Last year’s Elephant in the Living Room report highlighted the rise of appliances and gadgetry – and their looming threat to carbon reduction targets. In a slightly different approach to our usual blogging, we asked Nigel Catlow from market researchers GfK to review last’s year’s consumer electronics trends, as well as this year’s January sales. Here’s what he had to say… 

2011 was an immensely difficult year across many technology markets and Christmas/early January trading was no different. One of the biggest issues for manufacturers and retailers has been the declining value brought on by a combination of falling volume but also falling prices in digital devices. 

Retail value for the year fell around 4 per cent across electricals (excluding mobile phones) despite a positive retail value injection of 2.5 per cent because of January 2011’s VAT Increase. December and January sales did not alter these trends. 

In Photo, market volumes fell across the year by around half a million. This trend accelerated across the Christmas period. These losses came in the low end “point and shoot” sector of the market as Smart Phones became the device dominating the pocket in more ways than one. The Smart Phones’ ability to play music and take pictures impacted volumes severely in cameras and even moreso in MP3 players. 

In spite of this, the camera market is still substantial and sales of more sophisticated products with Superzoom or changeable lens capability are growing. 

Phone sales in total also fell, but still made in excess of 27 million in total in 2011. For the first time, Smart Phone sales exceeded standard mobile phone sales within this. Their higher value may ensure they are better looked after and therefore changed less frequently by consumers than their mobile phone predecessors. As a consequence of the rise of the all-in-one device, headphone sales have rocketed and now exceed 10 million per year and MP3 player sales are falling at around 30 per cent year on year. 

Other more traditional consumer electronics categories also suffered. The main issue here is that our existing ownership levels of audio systems, flat TVs and the like is high. 

In a period of low confidence, we spend less on upgrading existing devices unless there is a substantial reason for change. Hence volumes dropped substantially in these markets. However, where there is innovation, and more specifically, visible innovation, consumers are spending. This is why the very largest TVs (43”+) continue to grow in volume as consumers now see they can afford a “Jumbo” sized screen which is a substantial improvement on what they already possess.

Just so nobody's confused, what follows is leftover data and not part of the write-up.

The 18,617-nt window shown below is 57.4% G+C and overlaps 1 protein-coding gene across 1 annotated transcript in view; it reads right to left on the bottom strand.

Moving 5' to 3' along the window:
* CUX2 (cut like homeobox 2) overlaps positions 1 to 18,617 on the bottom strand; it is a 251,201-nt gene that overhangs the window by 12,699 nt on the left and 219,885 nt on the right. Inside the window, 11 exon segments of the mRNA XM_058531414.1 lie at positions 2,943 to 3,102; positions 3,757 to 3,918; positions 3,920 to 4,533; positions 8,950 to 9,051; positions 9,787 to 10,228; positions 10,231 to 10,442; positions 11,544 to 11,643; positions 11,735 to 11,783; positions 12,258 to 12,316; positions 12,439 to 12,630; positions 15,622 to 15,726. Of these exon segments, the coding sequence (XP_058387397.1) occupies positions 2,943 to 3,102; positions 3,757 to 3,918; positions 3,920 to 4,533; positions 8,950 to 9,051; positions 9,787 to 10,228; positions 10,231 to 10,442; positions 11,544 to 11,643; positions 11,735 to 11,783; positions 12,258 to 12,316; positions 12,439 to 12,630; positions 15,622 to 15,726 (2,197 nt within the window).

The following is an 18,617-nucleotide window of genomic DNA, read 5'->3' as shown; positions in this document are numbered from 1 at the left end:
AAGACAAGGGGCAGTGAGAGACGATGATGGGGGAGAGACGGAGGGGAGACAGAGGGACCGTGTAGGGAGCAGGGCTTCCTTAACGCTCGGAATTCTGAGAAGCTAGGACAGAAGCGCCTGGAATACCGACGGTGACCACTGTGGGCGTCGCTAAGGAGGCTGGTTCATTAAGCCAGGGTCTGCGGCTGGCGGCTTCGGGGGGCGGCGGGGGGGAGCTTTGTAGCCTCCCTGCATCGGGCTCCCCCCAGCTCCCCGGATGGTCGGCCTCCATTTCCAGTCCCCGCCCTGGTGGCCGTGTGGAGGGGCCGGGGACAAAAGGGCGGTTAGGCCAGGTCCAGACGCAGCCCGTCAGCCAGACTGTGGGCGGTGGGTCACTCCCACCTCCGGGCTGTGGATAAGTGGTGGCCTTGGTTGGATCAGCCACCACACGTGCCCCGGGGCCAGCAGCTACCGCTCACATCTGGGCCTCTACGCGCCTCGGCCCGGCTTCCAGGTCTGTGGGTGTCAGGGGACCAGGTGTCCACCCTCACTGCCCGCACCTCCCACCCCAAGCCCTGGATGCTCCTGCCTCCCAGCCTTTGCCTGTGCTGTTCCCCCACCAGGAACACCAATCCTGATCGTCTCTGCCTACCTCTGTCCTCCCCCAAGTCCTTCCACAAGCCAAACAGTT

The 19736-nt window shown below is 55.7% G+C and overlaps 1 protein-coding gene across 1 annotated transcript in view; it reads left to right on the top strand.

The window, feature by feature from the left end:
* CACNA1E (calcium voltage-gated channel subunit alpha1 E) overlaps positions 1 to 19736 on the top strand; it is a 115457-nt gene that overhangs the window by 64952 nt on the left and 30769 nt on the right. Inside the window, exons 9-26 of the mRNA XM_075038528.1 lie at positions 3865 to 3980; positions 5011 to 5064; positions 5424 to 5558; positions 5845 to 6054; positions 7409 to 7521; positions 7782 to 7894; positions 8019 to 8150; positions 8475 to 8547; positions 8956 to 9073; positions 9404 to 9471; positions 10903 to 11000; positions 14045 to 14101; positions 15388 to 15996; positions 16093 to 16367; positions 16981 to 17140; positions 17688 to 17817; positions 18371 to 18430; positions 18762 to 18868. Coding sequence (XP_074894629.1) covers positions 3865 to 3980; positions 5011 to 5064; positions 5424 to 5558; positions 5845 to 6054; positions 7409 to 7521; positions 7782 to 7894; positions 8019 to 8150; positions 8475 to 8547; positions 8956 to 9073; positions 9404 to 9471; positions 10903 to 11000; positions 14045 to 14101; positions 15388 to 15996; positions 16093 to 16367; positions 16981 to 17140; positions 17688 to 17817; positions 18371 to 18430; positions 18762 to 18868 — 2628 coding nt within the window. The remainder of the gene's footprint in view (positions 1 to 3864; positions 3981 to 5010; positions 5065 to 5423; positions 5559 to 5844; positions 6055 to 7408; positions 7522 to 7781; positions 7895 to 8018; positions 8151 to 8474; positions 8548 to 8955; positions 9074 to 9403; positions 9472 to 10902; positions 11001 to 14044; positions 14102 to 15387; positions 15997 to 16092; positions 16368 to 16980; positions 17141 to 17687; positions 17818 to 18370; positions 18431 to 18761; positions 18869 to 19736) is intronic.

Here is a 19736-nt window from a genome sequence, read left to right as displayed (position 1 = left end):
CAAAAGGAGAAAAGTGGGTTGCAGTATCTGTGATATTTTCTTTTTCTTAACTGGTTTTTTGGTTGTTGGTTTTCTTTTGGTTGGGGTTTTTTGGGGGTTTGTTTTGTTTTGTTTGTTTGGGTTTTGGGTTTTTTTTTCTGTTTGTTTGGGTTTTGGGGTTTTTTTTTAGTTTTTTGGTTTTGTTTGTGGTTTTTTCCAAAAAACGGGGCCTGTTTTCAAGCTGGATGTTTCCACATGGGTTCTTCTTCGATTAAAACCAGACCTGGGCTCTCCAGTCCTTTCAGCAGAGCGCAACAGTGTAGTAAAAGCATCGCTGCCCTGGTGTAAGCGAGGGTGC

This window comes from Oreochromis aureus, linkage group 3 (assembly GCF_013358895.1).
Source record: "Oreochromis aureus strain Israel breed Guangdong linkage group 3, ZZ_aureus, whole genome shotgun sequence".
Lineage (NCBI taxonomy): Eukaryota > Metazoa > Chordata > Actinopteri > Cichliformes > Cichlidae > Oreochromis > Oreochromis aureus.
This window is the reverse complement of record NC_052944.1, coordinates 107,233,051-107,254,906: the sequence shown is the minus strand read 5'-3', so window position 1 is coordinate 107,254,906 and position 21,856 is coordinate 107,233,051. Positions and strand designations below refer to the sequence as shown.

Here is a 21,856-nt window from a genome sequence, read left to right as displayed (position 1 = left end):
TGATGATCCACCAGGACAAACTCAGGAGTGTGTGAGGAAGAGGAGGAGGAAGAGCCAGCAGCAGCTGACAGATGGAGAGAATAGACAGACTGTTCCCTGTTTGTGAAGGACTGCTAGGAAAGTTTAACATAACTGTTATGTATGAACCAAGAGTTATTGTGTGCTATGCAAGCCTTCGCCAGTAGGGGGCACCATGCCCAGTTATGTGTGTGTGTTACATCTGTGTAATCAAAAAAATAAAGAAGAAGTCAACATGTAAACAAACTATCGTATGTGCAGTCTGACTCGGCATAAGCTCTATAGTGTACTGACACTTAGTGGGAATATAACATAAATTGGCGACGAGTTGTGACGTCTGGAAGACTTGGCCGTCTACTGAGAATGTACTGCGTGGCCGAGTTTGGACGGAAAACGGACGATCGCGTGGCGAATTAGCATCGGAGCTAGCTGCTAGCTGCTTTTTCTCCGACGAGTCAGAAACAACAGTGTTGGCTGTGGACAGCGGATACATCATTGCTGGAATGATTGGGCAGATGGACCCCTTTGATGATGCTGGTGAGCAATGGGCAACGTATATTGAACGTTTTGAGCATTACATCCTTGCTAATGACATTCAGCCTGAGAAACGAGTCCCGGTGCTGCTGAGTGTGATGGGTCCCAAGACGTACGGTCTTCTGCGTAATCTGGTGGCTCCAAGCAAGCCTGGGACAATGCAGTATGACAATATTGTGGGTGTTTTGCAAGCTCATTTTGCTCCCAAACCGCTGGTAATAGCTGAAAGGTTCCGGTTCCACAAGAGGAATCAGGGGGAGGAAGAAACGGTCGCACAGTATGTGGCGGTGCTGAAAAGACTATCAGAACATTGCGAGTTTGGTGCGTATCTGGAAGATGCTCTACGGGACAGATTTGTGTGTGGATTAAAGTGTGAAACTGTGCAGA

The ownership of the newer TV technologies such as connected TV, LED, and 3D is on the up as these larger sets often carry these features as standard. These “Jumbo” TVs are most likely going into homes where there is already a Flat TV model, this would probably then migrate from the main room to another room, potentially increasing multiple TV ownership. 

However, where these models replace an existing Flat TV or CRT it is possible that energy consumption is reduced by the greater efficiency of the LED technology.   The slim and large screen nature of these sets  will probably have other consequences in  that they seem more likely to be hung on the wall and more likely to require enhanced sound. So the small “sound bar” market is showing big growth. 

IT is following a similar pattern: flat sales volume in high ownership categories such as laptops but rapid growth in E-readers, Tablets or Web Books and in portable Hard Drive Storage. All these are relatively new and are expanding our ownership of portable connected devices. They were the key winners and stars of technology at Christmas 2011 and seem likely to change some key elements of consumer behaviour as ownership rises. 

Obviously all of this has an impact on home energy consumption, but from a solely energy perspective, most positive progress is being made in the arena of white goods, where the proportion of “A” rated appliances continues to rise. 

Especially successful here have been the high capacity washers and tumble dryers which are an increasing part of their respective markets. These tend to bring lower water usage and more efficient electricity usage. 

Talking television, the advance of LED TVs is helping to reduce electricity usage per hour in key screen sizes. LED accounted for less than a tenth of TV volume in 2010 but will rise to 40 per cent at least across 2012. The environmental impact of this is mixed, though, since consumers tend to upgrade in screen size with the more efficient technology. 

At least the full impact of the bigger screen size trend is being substantially reduced. What this means for energy use in IT is more difficult to discern, whilst some of the newer mobile devices are potentially more efficient, the purchase of a Tablet doesn’t necessarily imply that a lap top will be used less. This could be the case but also the different devices are likely to be still both used in different places. Further investigation will be required to understand this impact.